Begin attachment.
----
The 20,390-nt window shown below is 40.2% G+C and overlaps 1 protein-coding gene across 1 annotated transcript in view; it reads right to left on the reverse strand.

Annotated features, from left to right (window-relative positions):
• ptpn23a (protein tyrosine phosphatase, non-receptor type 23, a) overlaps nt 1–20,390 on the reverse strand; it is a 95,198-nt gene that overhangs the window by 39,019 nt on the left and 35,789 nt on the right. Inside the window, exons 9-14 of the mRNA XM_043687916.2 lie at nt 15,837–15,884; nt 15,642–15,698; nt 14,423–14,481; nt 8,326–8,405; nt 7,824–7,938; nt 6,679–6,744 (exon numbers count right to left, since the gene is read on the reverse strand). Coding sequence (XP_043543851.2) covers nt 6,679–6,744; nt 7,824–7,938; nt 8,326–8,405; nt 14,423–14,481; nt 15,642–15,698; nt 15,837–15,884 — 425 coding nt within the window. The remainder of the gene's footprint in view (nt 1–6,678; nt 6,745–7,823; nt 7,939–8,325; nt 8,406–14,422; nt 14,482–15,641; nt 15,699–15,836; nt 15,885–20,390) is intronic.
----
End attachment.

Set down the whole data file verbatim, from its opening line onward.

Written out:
The 20,390-nt window shown below is 40.2% G+C and overlaps 1 protein-coding gene across 1 annotated transcript in view; it reads right to left on the reverse strand.

Annotated features, from left to right (window-relative positions):
• ptpn23a (protein tyrosine phosphatase, non-receptor type 23, a) overlaps nt 1–20,390 on the reverse strand; it is a 95,198-nt gene that overhangs the window by 39,019 nt on the left and 35,789 nt on the right. Inside the window, exons 9-14 of the mRNA XM_043687916.2 lie at nt 15,837–15,884; nt 15,642–15,698; nt 14,423–14,481; nt 8,326–8,405; nt 7,824–7,938; nt 6,679–6,744 (exon numbers count right to left, since the gene is read on the reverse strand). Coding sequence (XP_043543851.2) covers nt 6,679–6,744; nt 7,824–7,938; nt 8,326–8,405; nt 14,423–14,481; nt 15,642–15,698; nt 15,837–15,884 — 425 coding nt within the window. The remainder of the gene's footprint in view (nt 1–6,678; nt 6,745–7,823; nt 7,939–8,325; nt 8,406–14,422; nt 14,482–15,641; nt 15,699–15,836; nt 15,885–20,390) is intronic.